Blog: Vulnerability Disclosure

When disclosure goes wrong. People

Ken Munro 12 Jan 2020

My experience of vulnerability disclosure is that it is rarely as easy or simple as it could be. I had hoped that bug bounty programmes and vulnerability disclosure programmes (VDPs) would to help matters. Broadly that doesn’t seem to be the case.

It’s not all terrible though. Bug bounties do help deal with low hanging vulnerabilities, and they also help seed talent in the cyber security industry.

Perhaps the hardest part is trying to help VDP people effect change in their organisations when their organisation is patently not interested. Many organisations claim to take customer security seriously, but through inaction and abdication of responsibility they clearly do not.

It’s not my job to shoot the messenger. It’s not fair or right for a researcher to hold someone in the vendor’s PSIRT team responsible for all of the vendor’s failings. But, if you’re my only available point of contact what choice do I have?

Instead of going through a VDP, if the vulnerability is serious enough I now make my first contact via LinkedIn, right at the top of the organisation.


The VDP team are almost never truly empowered to make the changes needed.

Sure, they can put requests in for fixes and might even be capable of raising its priority, but if the dev team’s priority is elsewhere, good luck with getting that fixed.

I say ‘almost never’ as there are a few wonderful cases where people have listened, understood the threat to their customers and their brand, and taken action quickly. They’ve been empowered to pull in resource and make change.

It’s interesting to note the lack of correlation between good or bad outcomes and the size of the organisation, or even whether they had a VDP or not. Our experience is just a snapshot of a bigger picture, but it says something of the chaos and inconsistency that plagues disclosure, and why it’s a PITA to do correctly.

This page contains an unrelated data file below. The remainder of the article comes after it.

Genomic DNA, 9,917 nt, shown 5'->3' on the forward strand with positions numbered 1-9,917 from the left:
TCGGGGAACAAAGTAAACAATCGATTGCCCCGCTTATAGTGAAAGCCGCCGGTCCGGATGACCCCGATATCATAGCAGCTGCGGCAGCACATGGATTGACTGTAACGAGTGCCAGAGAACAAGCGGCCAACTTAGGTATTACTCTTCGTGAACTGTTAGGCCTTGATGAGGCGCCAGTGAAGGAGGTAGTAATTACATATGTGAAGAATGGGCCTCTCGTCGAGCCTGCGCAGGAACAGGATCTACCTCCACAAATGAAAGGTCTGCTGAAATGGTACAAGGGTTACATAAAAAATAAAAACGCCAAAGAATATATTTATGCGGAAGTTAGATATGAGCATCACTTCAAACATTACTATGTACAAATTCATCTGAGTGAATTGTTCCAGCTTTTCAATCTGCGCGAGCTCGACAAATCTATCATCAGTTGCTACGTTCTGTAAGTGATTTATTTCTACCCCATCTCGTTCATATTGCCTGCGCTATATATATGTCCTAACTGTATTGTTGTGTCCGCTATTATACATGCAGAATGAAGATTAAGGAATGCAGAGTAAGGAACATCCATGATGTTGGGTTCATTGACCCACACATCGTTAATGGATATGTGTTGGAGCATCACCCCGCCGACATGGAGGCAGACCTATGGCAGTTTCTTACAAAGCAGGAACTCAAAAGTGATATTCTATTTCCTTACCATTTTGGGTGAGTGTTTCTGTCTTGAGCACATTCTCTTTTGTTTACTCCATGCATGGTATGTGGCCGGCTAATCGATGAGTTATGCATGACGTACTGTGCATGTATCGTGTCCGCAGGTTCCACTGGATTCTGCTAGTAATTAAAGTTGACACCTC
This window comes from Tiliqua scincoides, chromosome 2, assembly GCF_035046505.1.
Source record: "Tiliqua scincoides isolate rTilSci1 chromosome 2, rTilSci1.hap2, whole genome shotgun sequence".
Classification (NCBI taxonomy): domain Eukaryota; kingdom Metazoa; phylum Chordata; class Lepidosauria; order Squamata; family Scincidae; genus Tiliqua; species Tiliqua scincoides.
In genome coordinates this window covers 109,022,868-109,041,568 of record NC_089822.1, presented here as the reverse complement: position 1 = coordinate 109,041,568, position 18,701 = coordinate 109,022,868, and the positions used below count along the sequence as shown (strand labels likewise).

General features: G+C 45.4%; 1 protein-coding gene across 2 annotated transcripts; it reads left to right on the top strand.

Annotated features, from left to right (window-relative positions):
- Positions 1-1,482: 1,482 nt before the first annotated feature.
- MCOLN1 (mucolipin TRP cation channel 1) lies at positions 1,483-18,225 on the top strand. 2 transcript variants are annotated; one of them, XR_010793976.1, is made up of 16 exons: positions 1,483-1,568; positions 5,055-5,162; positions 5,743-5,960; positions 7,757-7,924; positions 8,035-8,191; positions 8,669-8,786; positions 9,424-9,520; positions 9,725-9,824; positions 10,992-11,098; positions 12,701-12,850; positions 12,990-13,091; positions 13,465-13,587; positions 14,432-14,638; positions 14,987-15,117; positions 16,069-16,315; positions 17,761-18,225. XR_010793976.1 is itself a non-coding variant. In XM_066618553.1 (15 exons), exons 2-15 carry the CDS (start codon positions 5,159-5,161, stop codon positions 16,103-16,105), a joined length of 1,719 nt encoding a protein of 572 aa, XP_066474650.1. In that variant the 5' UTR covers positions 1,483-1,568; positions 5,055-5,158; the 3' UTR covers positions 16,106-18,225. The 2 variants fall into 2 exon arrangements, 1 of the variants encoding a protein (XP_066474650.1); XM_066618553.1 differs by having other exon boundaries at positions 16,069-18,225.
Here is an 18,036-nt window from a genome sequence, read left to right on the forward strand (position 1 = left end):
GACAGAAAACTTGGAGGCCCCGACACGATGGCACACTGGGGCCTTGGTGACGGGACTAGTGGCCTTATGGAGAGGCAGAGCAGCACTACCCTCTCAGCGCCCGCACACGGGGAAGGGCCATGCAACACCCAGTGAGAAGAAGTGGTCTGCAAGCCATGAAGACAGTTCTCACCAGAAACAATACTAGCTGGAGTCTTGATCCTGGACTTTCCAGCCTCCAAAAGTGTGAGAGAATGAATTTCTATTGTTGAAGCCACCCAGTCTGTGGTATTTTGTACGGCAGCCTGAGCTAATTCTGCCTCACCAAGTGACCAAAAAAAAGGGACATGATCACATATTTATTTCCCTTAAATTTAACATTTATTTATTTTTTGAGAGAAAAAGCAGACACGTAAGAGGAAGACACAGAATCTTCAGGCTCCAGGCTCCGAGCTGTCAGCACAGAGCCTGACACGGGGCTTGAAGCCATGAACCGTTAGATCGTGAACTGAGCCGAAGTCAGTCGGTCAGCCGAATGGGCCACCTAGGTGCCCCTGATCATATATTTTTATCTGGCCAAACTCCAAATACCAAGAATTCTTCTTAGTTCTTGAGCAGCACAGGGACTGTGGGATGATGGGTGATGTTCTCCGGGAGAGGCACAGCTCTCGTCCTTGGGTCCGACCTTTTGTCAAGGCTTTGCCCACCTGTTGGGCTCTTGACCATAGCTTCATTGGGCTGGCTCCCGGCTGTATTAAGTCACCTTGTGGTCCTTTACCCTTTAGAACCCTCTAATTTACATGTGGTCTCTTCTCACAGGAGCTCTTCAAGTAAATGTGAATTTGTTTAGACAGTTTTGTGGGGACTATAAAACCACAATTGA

What’s going wrong?

Creating a VDP is for nothing if the PSIRT or VDP team involved aren’t empowered.

If the team don’t have the power to take down live, revenue generating systems, then they aren’t empowered.

An example

My colleague Vangelis (@evstykas) found a vulnerability in the Sonicwall cloud management platform. It allowed unauthenticated remote account compromise, which led on to remote compromise of any of hundreds of thousands of their customers networks. If this wasn’t a CVSS 10, I don’t know what would be!

We reported it through the published VDP. It was acknowledged. That was about it. Nearly two weeks later we asked for an update. They deflected and the vulnerability remained present.

So I searched my LinkedIn network and found the Sonicwall CEO. I dropped him a message, which he quickly acknowledged and immediately involved his CTO.

They fixed it in 8 hours.

What baffled me was that they are a security vendor running their own VDP. It shouldn’t have taken the CEO to intervene.

The downside of empowerment